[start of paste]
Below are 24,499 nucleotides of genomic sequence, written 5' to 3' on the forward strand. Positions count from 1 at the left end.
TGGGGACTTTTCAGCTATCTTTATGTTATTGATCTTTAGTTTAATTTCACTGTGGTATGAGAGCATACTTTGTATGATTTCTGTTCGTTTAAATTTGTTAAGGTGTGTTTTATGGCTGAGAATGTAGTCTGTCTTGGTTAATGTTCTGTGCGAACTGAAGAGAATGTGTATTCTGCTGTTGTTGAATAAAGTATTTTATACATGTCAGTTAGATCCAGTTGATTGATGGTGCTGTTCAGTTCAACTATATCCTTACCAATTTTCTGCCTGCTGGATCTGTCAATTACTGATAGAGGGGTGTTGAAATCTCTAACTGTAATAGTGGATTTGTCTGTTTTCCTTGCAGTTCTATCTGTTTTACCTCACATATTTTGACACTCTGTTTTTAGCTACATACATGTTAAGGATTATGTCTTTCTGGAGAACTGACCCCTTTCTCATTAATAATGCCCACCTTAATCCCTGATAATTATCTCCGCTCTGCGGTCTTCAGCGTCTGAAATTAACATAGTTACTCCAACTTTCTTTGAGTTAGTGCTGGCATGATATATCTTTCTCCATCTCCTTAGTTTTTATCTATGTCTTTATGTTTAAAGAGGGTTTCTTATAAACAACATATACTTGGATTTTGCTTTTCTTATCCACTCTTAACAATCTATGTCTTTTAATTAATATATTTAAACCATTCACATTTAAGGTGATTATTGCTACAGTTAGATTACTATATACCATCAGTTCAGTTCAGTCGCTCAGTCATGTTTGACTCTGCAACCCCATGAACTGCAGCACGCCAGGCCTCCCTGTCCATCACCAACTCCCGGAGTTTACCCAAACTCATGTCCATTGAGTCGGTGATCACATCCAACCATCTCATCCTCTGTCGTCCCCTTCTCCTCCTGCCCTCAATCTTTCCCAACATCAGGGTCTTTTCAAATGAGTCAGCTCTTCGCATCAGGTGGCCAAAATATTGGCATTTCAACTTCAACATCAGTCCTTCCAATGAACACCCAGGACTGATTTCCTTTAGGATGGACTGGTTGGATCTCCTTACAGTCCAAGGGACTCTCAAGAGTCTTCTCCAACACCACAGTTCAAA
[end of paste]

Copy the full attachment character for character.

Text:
Below are 24,499 nucleotides of genomic sequence, written 5' to 3' on the forward strand. Positions count from 1 at the left end.
TGGGGACTTTTCAGCTATCTTTATGTTATTGATCTTTAGTTTAATTTCACTGTGGTATGAGAGCATACTTTGTATGATTTCTGTTCGTTTAAATTTGTTAAGGTGTGTTTTATGGCTGAGAATGTAGTCTGTCTTGGTTAATGTTCTGTGCGAACTGAAGAGAATGTGTATTCTGCTGTTGTTGAATAAAGTATTTTATACATGTCAGTTAGATCCAGTTGATTGATGGTGCTGTTCAGTTCAACTATATCCTTACCAATTTTCTGCCTGCTGGATCTGTCAATTACTGATAGAGGGGTGTTGAAATCTCTAACTGTAATAGTGGATTTGTCTGTTTTCCTTGCAGTTCTATCTGTTTTACCTCACATATTTTGACACTCTGTTTTTAGCTACATACATGTTAAGGATTATGTCTTTCTGGAGAACTGACCCCTTTCTCATTAATAATGCCCACCTTAATCCCTGATAATTATCTCCGCTCTGCGGTCTTCAGCGTCTGAAATTAACATAGTTACTCCAACTTTCTTTGAGTTAGTGCTGGCATGATATATCTTTCTCCATCTCCTTAGTTTTTATCTATGTCTTTATGTTTAAAGAGGGTTTCTTATAAACAACATATACTTGGATTTTGCTTTTCTTATCCACTCTTAACAATCTATGTCTTTTAATTAATATATTTAAACCATTCACATTTAAGGTGATTATTGCTACAGTTAGATTACTATATACCATCAGTTCAGTTCAGTCGCTCAGTCATGTTTGACTCTGCAACCCCATGAACTGCAGCACGCCAGGCCTCCCTGTCCATCACCAACTCCCGGAGTTTACCCAAACTCATGTCCATTGAGTCGGTGATCACATCCAACCATCTCATCCTCTGTCGTCCCCTTCTCCTCCTGCCCTCAATCTTTCCCAACATCAGGGTCTTTTCAAATGAGTCAGCTCTTCGCATCAGGTGGCCAAAATATTGGCATTTCAACTTCAACATCAGTCCTTCCAATGAACACCCAGGACTGATTTCCTTTAGGATGGACTGGTTGGATCTCCTTACAGTCCAAGGGACTCTCAAGAGTCTTCTCCAACACCACAGTTCAAA